Should You Change For Someone?
This is a tricky question because there’s no short answer to it.
Those who want to hear,
- “No – never change for someone else,” or
- “Yes, change is what you do when you love someone,”
are really looking for absolutes. Situations are almost never that simple.
What many don’t understand is that change = growth.
You don’t grow, evolve, mature – whatever you want to call it – without changing. And it’s not just the individual that needs to grow (change), it’s relationships that need to as well.
This means there are a lot of moving parts.
The truth is, you should only change because you want to. BUT the desire you feel to make changes may be because you love and respect someone enough that you want to change for them.
So, change for you because you,
- Want to grow
- Want to be better
- Want to evolve along with your partner
- Want to keep your relationship healthy
- Want to show your partner you love them
Not because someone told you to.
Reasonable Changes And Where To Draw The Line
If only it were just that complicatedly simple, right?
There are often situations when couples are at odds because one partner wants the other to change in ways they feel are unreasonable.
But how do you know what’s reasonable and what’s not?
Unreasonable changes are those that,
- Are about control rather than for good of the individual or the relationship
- Attempt to undermine someone’s beliefs or faith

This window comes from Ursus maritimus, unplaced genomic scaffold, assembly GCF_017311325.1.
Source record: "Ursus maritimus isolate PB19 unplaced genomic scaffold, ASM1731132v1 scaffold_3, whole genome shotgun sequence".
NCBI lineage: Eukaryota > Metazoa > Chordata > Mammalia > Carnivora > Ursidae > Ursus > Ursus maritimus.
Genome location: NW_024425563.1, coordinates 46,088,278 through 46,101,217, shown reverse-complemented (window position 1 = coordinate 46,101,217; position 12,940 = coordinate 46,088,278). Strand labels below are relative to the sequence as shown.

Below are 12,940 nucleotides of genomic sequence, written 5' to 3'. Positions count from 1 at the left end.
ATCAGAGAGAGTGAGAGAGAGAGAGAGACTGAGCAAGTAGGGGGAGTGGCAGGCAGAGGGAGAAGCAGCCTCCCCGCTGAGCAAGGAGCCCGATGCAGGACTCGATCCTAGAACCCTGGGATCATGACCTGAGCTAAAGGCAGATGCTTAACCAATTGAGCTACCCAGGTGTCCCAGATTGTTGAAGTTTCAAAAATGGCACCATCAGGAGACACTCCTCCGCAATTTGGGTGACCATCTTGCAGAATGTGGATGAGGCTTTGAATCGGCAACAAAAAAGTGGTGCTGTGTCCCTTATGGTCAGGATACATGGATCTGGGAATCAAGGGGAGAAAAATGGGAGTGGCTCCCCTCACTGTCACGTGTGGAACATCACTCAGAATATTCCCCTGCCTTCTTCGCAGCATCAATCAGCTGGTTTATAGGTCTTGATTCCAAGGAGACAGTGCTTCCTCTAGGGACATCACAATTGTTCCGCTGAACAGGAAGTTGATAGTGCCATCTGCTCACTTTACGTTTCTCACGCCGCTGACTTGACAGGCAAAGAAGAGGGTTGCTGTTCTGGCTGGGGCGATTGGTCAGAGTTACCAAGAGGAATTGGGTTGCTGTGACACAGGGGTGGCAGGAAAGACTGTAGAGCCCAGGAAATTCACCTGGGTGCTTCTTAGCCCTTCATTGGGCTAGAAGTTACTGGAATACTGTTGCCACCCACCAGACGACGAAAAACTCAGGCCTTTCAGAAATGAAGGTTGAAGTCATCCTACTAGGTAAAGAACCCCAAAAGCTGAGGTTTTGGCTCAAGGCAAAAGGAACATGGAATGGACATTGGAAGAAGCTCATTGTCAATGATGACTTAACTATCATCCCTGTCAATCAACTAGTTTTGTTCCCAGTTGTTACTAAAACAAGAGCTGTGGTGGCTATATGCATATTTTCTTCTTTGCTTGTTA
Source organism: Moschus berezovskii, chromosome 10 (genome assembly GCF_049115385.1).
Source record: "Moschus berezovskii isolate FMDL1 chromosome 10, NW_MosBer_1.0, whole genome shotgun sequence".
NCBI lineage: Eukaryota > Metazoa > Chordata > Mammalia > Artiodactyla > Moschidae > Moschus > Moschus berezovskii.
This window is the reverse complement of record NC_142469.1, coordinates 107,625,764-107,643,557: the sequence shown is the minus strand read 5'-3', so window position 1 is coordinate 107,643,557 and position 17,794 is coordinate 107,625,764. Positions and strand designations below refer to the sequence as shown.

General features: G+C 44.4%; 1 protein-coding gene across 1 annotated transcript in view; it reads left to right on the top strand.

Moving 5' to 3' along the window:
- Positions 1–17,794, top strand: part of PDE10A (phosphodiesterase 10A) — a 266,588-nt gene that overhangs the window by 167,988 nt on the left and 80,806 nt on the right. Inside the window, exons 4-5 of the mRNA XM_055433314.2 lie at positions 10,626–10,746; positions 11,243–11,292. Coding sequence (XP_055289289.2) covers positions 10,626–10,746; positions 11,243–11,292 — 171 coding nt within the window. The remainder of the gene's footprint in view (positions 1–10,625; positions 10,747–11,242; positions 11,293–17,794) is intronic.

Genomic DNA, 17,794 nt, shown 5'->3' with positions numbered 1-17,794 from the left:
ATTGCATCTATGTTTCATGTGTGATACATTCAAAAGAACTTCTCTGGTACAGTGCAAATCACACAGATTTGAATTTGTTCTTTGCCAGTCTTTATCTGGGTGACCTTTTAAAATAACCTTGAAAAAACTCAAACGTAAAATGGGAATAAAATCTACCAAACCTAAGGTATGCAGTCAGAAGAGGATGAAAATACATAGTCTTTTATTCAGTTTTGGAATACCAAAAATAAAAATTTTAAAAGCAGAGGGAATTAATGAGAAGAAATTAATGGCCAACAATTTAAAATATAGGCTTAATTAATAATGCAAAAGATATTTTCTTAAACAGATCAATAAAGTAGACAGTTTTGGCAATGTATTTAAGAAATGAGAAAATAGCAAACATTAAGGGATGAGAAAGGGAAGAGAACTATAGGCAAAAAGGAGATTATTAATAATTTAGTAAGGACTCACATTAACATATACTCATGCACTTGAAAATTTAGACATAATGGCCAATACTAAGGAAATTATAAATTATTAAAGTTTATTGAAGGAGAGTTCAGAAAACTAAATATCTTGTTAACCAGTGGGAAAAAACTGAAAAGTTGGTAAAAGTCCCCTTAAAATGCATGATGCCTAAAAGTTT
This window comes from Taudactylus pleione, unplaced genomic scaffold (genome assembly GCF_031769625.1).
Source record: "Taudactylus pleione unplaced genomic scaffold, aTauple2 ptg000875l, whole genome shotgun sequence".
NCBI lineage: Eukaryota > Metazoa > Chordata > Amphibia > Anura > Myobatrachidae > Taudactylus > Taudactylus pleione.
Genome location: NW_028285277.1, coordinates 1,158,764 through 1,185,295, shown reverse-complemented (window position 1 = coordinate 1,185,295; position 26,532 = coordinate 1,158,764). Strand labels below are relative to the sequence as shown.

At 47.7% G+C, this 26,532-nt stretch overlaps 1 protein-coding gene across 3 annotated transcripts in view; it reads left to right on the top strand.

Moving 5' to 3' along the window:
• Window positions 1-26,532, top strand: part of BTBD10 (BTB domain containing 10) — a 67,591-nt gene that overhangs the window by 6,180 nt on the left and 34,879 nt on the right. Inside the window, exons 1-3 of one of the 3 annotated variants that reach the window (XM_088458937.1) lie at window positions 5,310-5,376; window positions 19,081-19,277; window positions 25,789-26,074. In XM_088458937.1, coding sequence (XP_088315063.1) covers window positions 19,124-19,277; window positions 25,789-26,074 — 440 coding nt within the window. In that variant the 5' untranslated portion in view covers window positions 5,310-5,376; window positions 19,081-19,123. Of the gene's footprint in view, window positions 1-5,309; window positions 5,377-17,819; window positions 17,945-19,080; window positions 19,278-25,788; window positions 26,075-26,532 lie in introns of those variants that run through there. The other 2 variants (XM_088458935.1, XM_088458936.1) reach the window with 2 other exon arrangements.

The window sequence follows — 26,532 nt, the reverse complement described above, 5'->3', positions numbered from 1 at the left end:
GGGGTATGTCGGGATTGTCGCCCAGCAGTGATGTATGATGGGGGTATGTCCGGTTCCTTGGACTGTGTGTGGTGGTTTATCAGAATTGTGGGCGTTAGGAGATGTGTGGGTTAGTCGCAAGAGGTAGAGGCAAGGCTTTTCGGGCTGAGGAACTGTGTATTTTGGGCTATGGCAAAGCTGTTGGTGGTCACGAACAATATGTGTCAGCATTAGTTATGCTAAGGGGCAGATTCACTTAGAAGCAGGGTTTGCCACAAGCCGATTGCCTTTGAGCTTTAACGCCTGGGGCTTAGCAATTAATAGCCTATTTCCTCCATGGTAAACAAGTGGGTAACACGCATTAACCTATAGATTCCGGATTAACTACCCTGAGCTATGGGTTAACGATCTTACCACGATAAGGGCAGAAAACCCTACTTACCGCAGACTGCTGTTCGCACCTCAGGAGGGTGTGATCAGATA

- Compromise their integrity or morality
- Negatively affect their self-esteem
- Change their personality
So, if a partner wants you to,
- Become dependent upon them
- Change or give up friends
- Alter your appearance in ways you’re not comfortable with
- Give up your goals – personal, professional, or any other
- Break ties with family
Or stop being who you are in ways that are really not about growth or health – these are unreasonable changes to expect or even ask for.
So, was Carol being unreasonable when she asked Rick to change his drinking habits? No.
What about if John insisted that to prevent divorce Janet become affectionate in public and demanded she be more demonstrative – would that be unreasonable? Yes. He’s stepping into controlling and unreasonable territory.
“What if I can’t tell the difference?”
This isn’t an uncommon situation. A partner has a great deal of influence on us, and emotions can muddy the waters. To help ensure the changes you make are for the right reasons, ask yourself this,
“If they weren’t part of my life, would I be happy with the long-term effects of the changes I’m making?”
If the answer is, yes, you’re growing through change. If your answer is, no, you need to ask yourself what your true motivation is for making the change.
Change can be scary for a lot of people. Of course, there are many changes that happen without us even noticing. As we age we change in many ways, some good and some not so good.
One of the benefits of having a partner, or even just close friends, is that under the right circumstances they can act like guides. A caring partner can direct us when we change the wrong direction or fail to see the need for change at all. And that is what love looks like.